# Numerically computing deflection due to thermal expansion

Using linear elasticity formulation, I am attempting to numerically compute the displacement due to thermal expansion. This is done for a 3-D isotropic material.

The governing equations are simply:

$$\nabla \cdot \sigma = 0 \\ \sigma = \sigma_{\text{thermal}} - \sigma_{\text{mechanical}} \\ \sigma_{\text{thermal}} = C'\epsilon_{\text{thermal}} \\ \epsilon_{\text{thermal}} = \begin{bmatrix} \alpha \Delta T \\ \alpha \Delta T \\ \alpha \Delta T \\ 0 \\ 0 \\ 0 \\ \end{bmatrix} \\ C' = \text{4th order stiffness tensor reduced to a 2nd order 6x6 matrix} \\ \sigma_{\text{mechanical}} = C'\epsilon_{\text{mechanical}} \\ \epsilon_{\text{mechanical}} = \begin{bmatrix} \frac{du}{dx} \\ \frac{dv}{dy} \\ \frac{dw}{dz} \\ \frac{dv}{dz} + \frac{dw}{dy} \\ \frac{du}{dz} + \frac{dw}{dx} \\ \frac{du}{dy} + \frac{dv}{dx} \end{bmatrix}$$

From this, we can formulate an expression for the displacements, $$u$$,$$v$$,$$w$$. After writing these equations, I realized that it appears that the stiffness tensor has no bearing on the deflection generated from a thermal load. Mathematically, because $$C'$$ is invertible, we are left with the equation:

$$\nabla \cdot \epsilon_{\text{mechanical}} = \nabla \cdot \epsilon_{\text{thermal}} .$$ I am being a little lazy here with the notation where I previously used $$\epsilon$$ to represent a $$6\times1$$ vector, here it is a $$3\times 3$$ matrix.

I was able to verify this in ANSYS by varying the structural properties of the material and it demonstrated no change in the deflection from the thermal loading.

But physically, why is the deflection due to thermal expansion independent of the structural properties?

• I guess you constrained only the rigid body motions in your model, right? In that case there are no stresses induced by the thermal expansion and thus the structural properties like the Young's modulus don't affect the result. – P. G. Jun 5 '19 at 8:44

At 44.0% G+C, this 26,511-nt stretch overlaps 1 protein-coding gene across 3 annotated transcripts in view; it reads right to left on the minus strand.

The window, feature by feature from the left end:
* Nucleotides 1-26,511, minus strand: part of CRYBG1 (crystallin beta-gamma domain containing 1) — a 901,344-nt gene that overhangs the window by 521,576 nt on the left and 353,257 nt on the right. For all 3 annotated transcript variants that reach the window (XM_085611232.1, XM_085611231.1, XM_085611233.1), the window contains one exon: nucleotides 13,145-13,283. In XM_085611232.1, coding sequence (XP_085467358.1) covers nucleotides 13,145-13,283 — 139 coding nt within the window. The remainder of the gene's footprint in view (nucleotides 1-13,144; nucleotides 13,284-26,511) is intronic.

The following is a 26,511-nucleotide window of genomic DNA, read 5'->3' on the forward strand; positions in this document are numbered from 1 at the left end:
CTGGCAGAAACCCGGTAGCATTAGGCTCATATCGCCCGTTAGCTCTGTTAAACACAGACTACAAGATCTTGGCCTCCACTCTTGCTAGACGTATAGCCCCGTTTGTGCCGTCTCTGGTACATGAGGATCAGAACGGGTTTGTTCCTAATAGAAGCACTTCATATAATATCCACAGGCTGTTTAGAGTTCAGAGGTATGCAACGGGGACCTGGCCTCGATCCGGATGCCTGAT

• By rigid body motions, do you mean the 3 displacement components? If so, yes. What else besides rigid body motions could I constraint? – roulette01 Jun 5 '19 at 17:36
• You might want to read about rigid body motions if you are using FE programs like ANSYS. It's important to understand that part of the theory. – P. G. Jun 6 '19 at 8:15
• @P.G. I know about rigid body motions, which typically consist of the 3 translational and 3 rotational DoFs. ANSYS allows for constraining the translation DoFs by fixing the displacement values, but I do not see it allowing for fixing rotational DoFs. Hence why I ask if you are referring to the 3 displacement components. – roulette01 Jun 6 '19 at 16:56
• Don't mix up rigid body motions and DoFs. Yes, in 3D you have 3 translational and 3 rotational rigid body motions. The rotational rigid body motions can be constrained by constraining translational DoFs. In 3D you need (at least) 6 constraints to constrain the 6 rigid body motions. – P. G. Jun 7 '19 at 13:24